For corporations and pharmaceutical companies, such comprehensive, integrated forms of medical data are considerably more valuable than any findings, samples in their billions dollars sponsored R&D. It holds a huge potential economic value. But if that value is reached in the hands of third parties or corporations, it will be enormously lost to us because unlike debit/credit card  which can be quickly blocked or cancelled in situations of hacked and stolen, health information remains useful to those who posses it.

Once personal patient’s sensitive data is stolen or revealed, little can be done to change or delete it from internet and those who posses it legally or illegally. Cambridge Analytica was one of the examples of what can happen when your data is into hands of wrong person or access by third party. Anthem Inc. data leak, the largest healthcare hack in history, in which more than 37 million data records were stolen.

Since it can  be accessible through mobile App, mobile health apps are also at risk for stolen information because of its  extremely private information and well integrated lifelong medical histories of users. Government's control over personal data of citizen's, digitized integrated health ID (data), including person's DNA, political views, religion, caste, physical, financial info, has the potential to be misused for any purpose. Who knows, it may also end up being used by the multi corporations for new drugs trials because it has BILLION DOLLARS potential for use in trials of new drug.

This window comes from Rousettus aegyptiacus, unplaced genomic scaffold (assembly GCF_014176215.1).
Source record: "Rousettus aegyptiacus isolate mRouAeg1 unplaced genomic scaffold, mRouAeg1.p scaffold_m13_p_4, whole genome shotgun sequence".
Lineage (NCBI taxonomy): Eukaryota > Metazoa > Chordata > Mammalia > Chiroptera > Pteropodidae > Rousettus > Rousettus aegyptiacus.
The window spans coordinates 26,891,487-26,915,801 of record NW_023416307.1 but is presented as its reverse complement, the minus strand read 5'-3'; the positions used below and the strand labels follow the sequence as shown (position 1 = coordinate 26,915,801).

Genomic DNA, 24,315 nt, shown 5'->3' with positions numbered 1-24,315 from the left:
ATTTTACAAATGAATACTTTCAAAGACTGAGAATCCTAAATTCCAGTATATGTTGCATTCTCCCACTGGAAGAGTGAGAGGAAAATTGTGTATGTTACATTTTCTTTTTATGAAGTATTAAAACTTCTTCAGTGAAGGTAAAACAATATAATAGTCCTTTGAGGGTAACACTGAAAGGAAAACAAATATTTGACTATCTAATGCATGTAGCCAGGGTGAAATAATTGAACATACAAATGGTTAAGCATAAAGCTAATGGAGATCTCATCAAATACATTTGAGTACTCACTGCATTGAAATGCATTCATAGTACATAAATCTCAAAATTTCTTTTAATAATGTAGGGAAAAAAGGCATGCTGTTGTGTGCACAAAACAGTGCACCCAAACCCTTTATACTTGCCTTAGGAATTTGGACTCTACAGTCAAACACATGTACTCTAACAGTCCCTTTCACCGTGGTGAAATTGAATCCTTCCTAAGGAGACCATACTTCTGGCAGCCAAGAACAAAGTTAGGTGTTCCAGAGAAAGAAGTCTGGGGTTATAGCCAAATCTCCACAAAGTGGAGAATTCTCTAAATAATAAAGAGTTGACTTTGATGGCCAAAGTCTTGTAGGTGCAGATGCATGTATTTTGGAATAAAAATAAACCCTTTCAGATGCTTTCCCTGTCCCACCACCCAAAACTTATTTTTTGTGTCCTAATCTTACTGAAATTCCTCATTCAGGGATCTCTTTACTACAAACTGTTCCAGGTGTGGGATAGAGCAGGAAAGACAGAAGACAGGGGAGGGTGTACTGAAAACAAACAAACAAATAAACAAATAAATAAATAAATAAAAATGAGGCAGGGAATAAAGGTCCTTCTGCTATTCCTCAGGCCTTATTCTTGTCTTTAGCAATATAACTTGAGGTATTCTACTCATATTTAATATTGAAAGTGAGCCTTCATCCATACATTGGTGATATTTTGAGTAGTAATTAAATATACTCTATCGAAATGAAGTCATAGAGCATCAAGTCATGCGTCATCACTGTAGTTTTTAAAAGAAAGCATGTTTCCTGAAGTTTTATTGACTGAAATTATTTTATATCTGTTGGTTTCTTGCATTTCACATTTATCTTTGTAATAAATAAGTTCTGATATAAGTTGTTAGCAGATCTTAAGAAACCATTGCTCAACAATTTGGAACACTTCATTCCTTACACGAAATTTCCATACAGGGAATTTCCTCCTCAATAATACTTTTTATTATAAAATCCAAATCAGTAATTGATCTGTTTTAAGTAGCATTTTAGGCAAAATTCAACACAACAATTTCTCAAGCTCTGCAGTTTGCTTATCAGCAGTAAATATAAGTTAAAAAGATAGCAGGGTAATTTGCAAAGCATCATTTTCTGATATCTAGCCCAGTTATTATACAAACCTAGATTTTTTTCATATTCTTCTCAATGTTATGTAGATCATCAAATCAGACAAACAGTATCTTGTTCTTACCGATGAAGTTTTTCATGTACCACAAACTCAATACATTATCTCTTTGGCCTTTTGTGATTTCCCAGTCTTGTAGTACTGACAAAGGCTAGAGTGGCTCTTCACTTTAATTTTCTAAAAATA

"Any device, cell phone can be Hacked"-NSA whistleblower Edward Snowden.


"Any intelligence service  or tech team can own that phone the minute it connect to their network,  as soon as turn on, it can be theirs, they can turn into a microphone, take picture from it, can take the data off, make  records of every movement you make"-Edward Snowden.

"At the end of the day, everything is hackable. What I am surprised about is that people sometimes forget that it’s so easy to hack into these devices,”-Adi Sharabani, former IBM security software and co-founder of Skycure.